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the redistricting of legislative boundaries impact

Where British national law had previously impacted the international development of judicial independence, the British Constitutional Reform Act 2005[16] marked a shift, with international law now impacting British domestic law. The Constitutional Reform Act dramatically reformed government control over the administration of justice in England and Wales; importantly, it discontinued the position of the Lord Chancellor, one of the country’s oldest constitutional offices, who was entrusted with a combination of legislative, executive, and judicial capacities.[17] The Lord Chancellor served as speaker of the Upper House of Parliament, the House of Lords; as a member of the executive branch and member of the senior cabinet; and as the head of the judiciary. Historically, the appellate function had a connection with the executive branch due to the types of cases typically heard – impeachment and the hearing of felony charges against peers.[18] The Constitutional Reform Act established new lines of demarcation between the Lord Chancellor and the judiciary, transferring all the judicial functions to the judiciary and entrusting the Lord Chancellor only with what are considered administrative and executive matters. In addition, the Constitutional Reform Act replaced the Lord Chancellor by the Lord Chief Justice as head of the judiciary, separated the judicial Appellate Committee of the House of Lords from the legislative parliament, reforming it as the Supreme Court, and creating a Judicial Appointments Commission.[19] The creation of the Supreme Court was important, for it finally separated the highest court of appeal from the House of Lords.[20]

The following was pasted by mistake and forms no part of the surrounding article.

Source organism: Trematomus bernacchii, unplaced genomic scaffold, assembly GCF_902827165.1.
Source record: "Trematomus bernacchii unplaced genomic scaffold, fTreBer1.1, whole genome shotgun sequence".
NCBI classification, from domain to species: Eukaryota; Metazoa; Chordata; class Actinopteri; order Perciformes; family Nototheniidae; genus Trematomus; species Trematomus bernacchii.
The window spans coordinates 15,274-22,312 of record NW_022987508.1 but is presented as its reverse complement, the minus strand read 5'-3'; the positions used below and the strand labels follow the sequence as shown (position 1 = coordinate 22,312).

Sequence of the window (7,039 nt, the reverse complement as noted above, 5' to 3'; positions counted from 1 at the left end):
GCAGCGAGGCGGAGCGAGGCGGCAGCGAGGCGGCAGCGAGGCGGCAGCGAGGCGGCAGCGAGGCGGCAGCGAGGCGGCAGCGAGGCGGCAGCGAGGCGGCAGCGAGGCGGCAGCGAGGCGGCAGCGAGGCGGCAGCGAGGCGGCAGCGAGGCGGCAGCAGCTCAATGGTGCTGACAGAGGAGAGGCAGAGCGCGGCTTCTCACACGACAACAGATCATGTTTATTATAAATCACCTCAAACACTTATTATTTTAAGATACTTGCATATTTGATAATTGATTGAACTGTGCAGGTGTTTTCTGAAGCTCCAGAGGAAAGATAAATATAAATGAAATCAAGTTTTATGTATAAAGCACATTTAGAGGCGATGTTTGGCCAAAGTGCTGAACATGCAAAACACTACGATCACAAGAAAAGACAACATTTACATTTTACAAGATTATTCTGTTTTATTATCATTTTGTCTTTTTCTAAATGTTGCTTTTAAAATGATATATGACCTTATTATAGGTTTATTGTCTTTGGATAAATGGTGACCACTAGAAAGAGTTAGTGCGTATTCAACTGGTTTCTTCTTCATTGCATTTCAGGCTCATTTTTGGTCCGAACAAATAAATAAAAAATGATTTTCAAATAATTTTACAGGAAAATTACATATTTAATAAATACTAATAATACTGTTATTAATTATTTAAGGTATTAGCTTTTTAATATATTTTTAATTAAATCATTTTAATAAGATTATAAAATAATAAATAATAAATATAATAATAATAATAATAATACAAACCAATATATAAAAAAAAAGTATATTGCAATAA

Thus, the United Kingdom, where judicial independence began over three hundred years ago, illustrates the interaction over time of national and international law and jurisprudence in the area of judicial independence. In this process, concepts and ideas have become enriched as they have been implemented in successive judicial and political systems, as each system has enhanced and deepened the concepts and ideas it actualized. In addition to the UK, similar developments of conceptual cross-fertilization can be seen internationally, for example in European Union law,[21] in civil law countries such as Austria, and in other common law jurisdictions including Canada.